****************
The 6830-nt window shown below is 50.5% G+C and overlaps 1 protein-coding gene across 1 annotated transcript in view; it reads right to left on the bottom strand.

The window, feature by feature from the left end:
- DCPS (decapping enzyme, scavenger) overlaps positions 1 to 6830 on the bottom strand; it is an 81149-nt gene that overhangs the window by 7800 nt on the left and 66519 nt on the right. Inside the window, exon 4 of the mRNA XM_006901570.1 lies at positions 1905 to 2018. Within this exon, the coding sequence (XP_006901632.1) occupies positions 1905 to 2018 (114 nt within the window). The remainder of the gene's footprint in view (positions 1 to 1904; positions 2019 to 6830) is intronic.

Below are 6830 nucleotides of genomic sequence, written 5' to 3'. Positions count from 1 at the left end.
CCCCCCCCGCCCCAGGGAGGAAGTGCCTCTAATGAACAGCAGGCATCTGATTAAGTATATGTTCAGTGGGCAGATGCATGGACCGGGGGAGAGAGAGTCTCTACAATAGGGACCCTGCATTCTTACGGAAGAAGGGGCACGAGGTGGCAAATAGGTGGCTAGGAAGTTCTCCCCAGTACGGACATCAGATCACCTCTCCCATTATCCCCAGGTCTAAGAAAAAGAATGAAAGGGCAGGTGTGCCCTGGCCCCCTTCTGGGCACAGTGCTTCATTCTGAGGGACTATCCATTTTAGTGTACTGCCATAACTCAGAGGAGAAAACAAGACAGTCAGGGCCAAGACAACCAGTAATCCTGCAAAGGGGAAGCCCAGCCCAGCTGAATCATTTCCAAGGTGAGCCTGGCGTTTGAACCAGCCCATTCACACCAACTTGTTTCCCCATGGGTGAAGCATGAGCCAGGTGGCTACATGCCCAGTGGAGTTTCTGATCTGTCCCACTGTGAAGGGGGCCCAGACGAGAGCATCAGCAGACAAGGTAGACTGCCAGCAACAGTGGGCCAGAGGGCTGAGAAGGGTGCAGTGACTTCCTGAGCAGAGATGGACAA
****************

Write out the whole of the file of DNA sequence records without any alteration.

The 6830-nt window shown below is 50.5% G+C and overlaps 1 protein-coding gene across 1 annotated transcript in view; it reads right to left on the bottom strand.

The window, feature by feature from the left end:
- DCPS (decapping enzyme, scavenger) overlaps positions 1 to 6830 on the bottom strand; it is an 81149-nt gene that overhangs the window by 7800 nt on the left and 66519 nt on the right. Inside the window, exon 4 of the mRNA XM_006901570.1 lies at positions 1905 to 2018. Within this exon, the coding sequence (XP_006901632.1) occupies positions 1905 to 2018 (114 nt within the window). The remainder of the gene's footprint in view (positions 1 to 1904; positions 2019 to 6830) is intronic.

Below are 6830 nucleotides of genomic sequence, written 5' to 3'. Positions count from 1 at the left end.
CCCCCCCCGCCCCAGGGAGGAAGTGCCTCTAATGAACAGCAGGCATCTGATTAAGTATATGTTCAGTGGGCAGATGCATGGACCGGGGGAGAGAGAGTCTCTACAATAGGGACCCTGCATTCTTACGGAAGAAGGGGCACGAGGTGGCAAATAGGTGGCTAGGAAGTTCTCCCCAGTACGGACATCAGATCACCTCTCCCATTATCCCCAGGTCTAAGAAAAAGAATGAAAGGGCAGGTGTGCCCTGGCCCCCTTCTGGGCACAGTGCTTCATTCTGAGGGACTATCCATTTTAGTGTACTGCCATAACTCAGAGGAGAAAACAAGACAGTCAGGGCCAAGACAACCAGTAATCCTGCAAAGGGGAAGCCCAGCCCAGCTGAATCATTTCCAAGGTGAGCCTGGCGTTTGAACCAGCCCATTCACACCAACTTGTTTCCCCATGGGTGAAGCATGAGCCAGGTGGCTACATGCCCAGTGGAGTTTCTGATCTGTCCCACTGTGAAGGGGGCCCAGACGAGAGCATCAGCAGACAAGGTAGACTGCCAGCAACAGTGGGCCAGAGGGCTGAGAAGGGTGCAGTGACTTCCTGAGCAGAGATGGACAA